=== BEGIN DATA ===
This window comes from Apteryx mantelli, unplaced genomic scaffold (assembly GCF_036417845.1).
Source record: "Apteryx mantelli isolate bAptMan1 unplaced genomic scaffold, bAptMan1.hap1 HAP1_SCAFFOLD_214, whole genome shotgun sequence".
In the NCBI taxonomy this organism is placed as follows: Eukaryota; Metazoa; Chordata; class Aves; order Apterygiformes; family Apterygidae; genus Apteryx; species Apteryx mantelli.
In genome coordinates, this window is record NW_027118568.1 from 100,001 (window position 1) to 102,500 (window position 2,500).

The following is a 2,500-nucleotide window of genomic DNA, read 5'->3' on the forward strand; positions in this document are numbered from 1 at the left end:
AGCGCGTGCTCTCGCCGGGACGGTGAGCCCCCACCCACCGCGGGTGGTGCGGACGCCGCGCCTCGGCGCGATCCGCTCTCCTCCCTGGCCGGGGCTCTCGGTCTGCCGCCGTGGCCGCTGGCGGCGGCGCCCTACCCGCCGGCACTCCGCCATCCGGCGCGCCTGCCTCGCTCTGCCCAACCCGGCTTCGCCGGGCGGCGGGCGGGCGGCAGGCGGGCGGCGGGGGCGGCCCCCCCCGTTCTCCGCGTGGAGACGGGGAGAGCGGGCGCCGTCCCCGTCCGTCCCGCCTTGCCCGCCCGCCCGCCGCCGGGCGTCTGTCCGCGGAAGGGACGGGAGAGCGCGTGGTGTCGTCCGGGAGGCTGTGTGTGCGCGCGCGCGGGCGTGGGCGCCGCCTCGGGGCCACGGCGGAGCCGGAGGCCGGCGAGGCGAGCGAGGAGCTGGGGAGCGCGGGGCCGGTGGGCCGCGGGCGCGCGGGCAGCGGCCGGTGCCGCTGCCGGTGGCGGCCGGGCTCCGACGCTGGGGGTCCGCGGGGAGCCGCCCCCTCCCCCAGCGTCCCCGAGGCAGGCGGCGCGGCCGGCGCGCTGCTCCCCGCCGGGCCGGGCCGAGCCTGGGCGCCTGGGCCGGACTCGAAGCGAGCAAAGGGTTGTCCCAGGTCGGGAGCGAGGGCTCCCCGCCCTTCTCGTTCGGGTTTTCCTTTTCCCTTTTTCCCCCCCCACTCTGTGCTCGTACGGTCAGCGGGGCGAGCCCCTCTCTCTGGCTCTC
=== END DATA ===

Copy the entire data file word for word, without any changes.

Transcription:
This window comes from Apteryx mantelli, unplaced genomic scaffold (assembly GCF_036417845.1).
Source record: "Apteryx mantelli isolate bAptMan1 unplaced genomic scaffold, bAptMan1.hap1 HAP1_SCAFFOLD_214, whole genome shotgun sequence".
In the NCBI taxonomy this organism is placed as follows: Eukaryota; Metazoa; Chordata; class Aves; order Apterygiformes; family Apterygidae; genus Apteryx; species Apteryx mantelli.
In genome coordinates, this window is record NW_027118568.1 from 100,001 (window position 1) to 102,500 (window position 2,500).

The following is a 2,500-nucleotide window of genomic DNA, read 5'->3' on the forward strand; positions in this document are numbered from 1 at the left end:
AGCGCGTGCTCTCGCCGGGACGGTGAGCCCCCACCCACCGCGGGTGGTGCGGACGCCGCGCCTCGGCGCGATCCGCTCTCCTCCCTGGCCGGGGCTCTCGGTCTGCCGCCGTGGCCGCTGGCGGCGGCGCCCTACCCGCCGGCACTCCGCCATCCGGCGCGCCTGCCTCGCTCTGCCCAACCCGGCTTCGCCGGGCGGCGGGCGGGCGGCAGGCGGGCGGCGGGGGCGGCCCCCCCCGTTCTCCGCGTGGAGACGGGGAGAGCGGGCGCCGTCCCCGTCCGTCCCGCCTTGCCCGCCCGCCCGCCGCCGGGCGTCTGTCCGCGGAAGGGACGGGAGAGCGCGTGGTGTCGTCCGGGAGGCTGTGTGTGCGCGCGCGCGGGCGTGGGCGCCGCCTCGGGGCCACGGCGGAGCCGGAGGCCGGCGAGGCGAGCGAGGAGCTGGGGAGCGCGGGGCCGGTGGGCCGCGGGCGCGCGGGCAGCGGCCGGTGCCGCTGCCGGTGGCGGCCGGGCTCCGACGCTGGGGGTCCGCGGGGAGCCGCCCCCTCCCCCAGCGTCCCCGAGGCAGGCGGCGCGGCCGGCGCGCTGCTCCCCGCCGGGCCGGGCCGAGCCTGGGCGCCTGGGCCGGACTCGAAGCGAGCAAAGGGTTGTCCCAGGTCGGGAGCGAGGGCTCCCCGCCCTTCTCGTTCGGGTTTTCCTTTTCCCTTTTTCCCCCCCCACTCTGTGCTCGTACGGTCAGCGGGGCGAGCCCCTCTCTCTGGCTCTC